Kunekunes Unique Traits

Unique & Interesting Traits

Details about the kunekune pig’s various purposes and traits can be found in books, websites, personal experiences, and from the informative AKKPR newsletter. The Primer below condenses many of the most important kunekune traits, pros and cons. Please give LonesomeStar.com credit and use this list and links to further promote this special breed.


Homestead Pig Attributes

  • The only pig that can fatten on good quality  grass alone. Lonesome Star Farm (LSF) uses little grain.  Some kunekunes do not care much for hay.  Alfalfa has shown some success in my experience.  Most thin bladed grass will do like coastal.  They normally just eat the grass blade’s top, not the root.
  • Since they are relatively easy to care for, they should be considered for livestock novices.
  • Their snout is very short and turned up which is why kunekune’s among other heritage breeds are known as “grazing pigs.”  Other pigs are able to root deeper with the lower and longer nose.
  • A majority of kunekunes are easy on fencing, rarely challenge them and domesticated. Their night vision can be poor so they stay close to home.
  • On average, kune’s grow to a manageable 150 pounds and 2 feet tall and can farrow (birth piglets) twice a year if desired.
  • An acre of grass can sustain around 5 pigs. although this will vary depending on the quality of grass and the climate.
  • Kunekunes love to clean up dropped food from nut and fruit orchards all day, end of season garden leftovers too.
  • They do not eat bramble or trees. Interesting enough, kunekune’s cannot lift their head up to eat the tree leaves anyway.  They make a good and docile companion for goats that does eat bramble.
  • As a heritage breed of livestock, they are naturally hearty to the cold & heat, disease resistant, and are usually good mothers to their piglets.
  • Does need a mud pond (wallow) but only during the hot summer months. Therefore, most months they will not need the mud pond nor do they want it. They cannot sweat so mud helps to cool them off, although their wet noses do sweat.  In my experience, you can almost tell how hot it is outside by how high up the cool mud goes on their body!
  • Their temperament is exceptional. Same goes for a majority of the boars too.
  • An interesting trait. If you rub them on their jowl for a bit they will typically fall over and stop moving, as if in a trance.
  • They’ll never doubt that your leftover fruits & vegetables are delicacies.
  • The unique “wattles” (piri piri) some kune’s have hanging by their jowl is of unknown use, similar looking to LaMancha goats. Our current boar has wattles, a desirable trait for the show ring.
  • LSF never uses painful nose rings. Those are best left for today’s youth…
  • Their hair can come in many colors, textures, and patterns. The skin can be smooth, rough, long, or short. Just like their uses are varied, they have a varied look to them too showing their genetic diversity.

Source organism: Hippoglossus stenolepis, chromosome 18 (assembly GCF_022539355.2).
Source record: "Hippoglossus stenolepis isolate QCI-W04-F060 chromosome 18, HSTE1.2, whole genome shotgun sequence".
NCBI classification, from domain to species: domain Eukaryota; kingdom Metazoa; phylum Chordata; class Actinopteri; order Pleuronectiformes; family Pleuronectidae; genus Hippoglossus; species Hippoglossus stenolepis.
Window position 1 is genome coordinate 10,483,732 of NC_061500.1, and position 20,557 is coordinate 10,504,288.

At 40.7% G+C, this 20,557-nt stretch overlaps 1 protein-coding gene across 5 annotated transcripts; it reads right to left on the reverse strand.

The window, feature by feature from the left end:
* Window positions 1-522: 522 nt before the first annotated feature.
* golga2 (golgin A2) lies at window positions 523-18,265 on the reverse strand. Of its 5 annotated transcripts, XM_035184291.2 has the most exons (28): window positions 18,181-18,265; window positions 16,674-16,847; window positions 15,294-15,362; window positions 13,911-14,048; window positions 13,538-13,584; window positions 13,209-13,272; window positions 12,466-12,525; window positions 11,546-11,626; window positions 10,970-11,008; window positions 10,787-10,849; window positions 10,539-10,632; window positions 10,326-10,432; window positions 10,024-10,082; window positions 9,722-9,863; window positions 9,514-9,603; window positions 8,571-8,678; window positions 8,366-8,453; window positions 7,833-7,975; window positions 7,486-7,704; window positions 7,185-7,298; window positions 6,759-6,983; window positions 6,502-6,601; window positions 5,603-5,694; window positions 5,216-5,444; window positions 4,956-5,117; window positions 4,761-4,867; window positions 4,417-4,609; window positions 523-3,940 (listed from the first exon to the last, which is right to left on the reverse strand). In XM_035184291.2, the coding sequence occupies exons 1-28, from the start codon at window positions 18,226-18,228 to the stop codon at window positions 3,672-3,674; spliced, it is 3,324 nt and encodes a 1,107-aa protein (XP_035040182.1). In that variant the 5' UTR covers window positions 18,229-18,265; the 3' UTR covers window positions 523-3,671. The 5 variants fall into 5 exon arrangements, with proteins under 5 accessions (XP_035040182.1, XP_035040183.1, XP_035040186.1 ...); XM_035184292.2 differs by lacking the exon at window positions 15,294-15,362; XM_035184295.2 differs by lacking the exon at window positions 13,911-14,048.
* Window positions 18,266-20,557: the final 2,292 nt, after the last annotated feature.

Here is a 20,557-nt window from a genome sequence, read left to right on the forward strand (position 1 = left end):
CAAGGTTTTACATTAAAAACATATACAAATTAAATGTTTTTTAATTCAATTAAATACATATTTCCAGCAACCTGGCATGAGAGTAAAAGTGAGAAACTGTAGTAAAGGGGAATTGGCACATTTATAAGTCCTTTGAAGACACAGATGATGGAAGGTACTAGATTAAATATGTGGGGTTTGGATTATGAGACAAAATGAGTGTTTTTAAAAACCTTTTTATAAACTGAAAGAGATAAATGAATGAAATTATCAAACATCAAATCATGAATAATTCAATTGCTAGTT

• More possibilities: Breeding stock, zoos, petting zoos, birthday parties, carnivals, church fairs, or sanctioned shows. Maybe a select few would be worthy of competitive kunekune shows. The AKBA’s show is coming up next Autumn.
  • Unlike large commercial-sized swine, kunekunes don’t work against you by damaging fencing, land, and maybe even you!
  • As herd livestock, most kunekunes need social time with humans, a fellow kunekune(s), or both. This is one reason I lowered prices on the 2nd and 3rd piglets.
  • Their main downside is that these docile creatures can still shrill like the lady showering in Psycho. You’ll figure out ways to decrease that as you get to know their personalities. For example, before they work themselves up for a good whine, I put my hand on their head and they calm down after that. Goes to show they really do enjoy human touch.
  • Some kunekunes are better for processing than others. LSF is cultivating a more muscular, pure bred kunekune for homestead farms and home use.
  • Many believe that heritage livestock like many pig breeds grows “too slow.”  I suggest that an animal that grows naturally and strong is not growing too slow,it is the biologically manipulated commercial livestock that is forced to grow too fast.
  • Kunes are classified as a lard pig and fatten in around 11-12 months on grass and ideally finishes on grass/acorns/pecans.
  • Studies show that pork fat/lard can increase your “good cholesterol“.
  • Suckling pigs, weaned pigs, etc. to butcher for ethnic celebrations or special occasions. (If available)
  • A sweeter meat, darker in color than the bland white pork product without marbled fat from the grocery store. Fine restaurants are ordering the pork. It is recommended to slow cook the pork like most heritage livestock.
  • Quality charcuterie (dry curing & salting salami, prosciutto, etc) for your family using the whole hog philosophy.
  • For your special event parties like a luau, tiki, bachelor party, and Philippine style.
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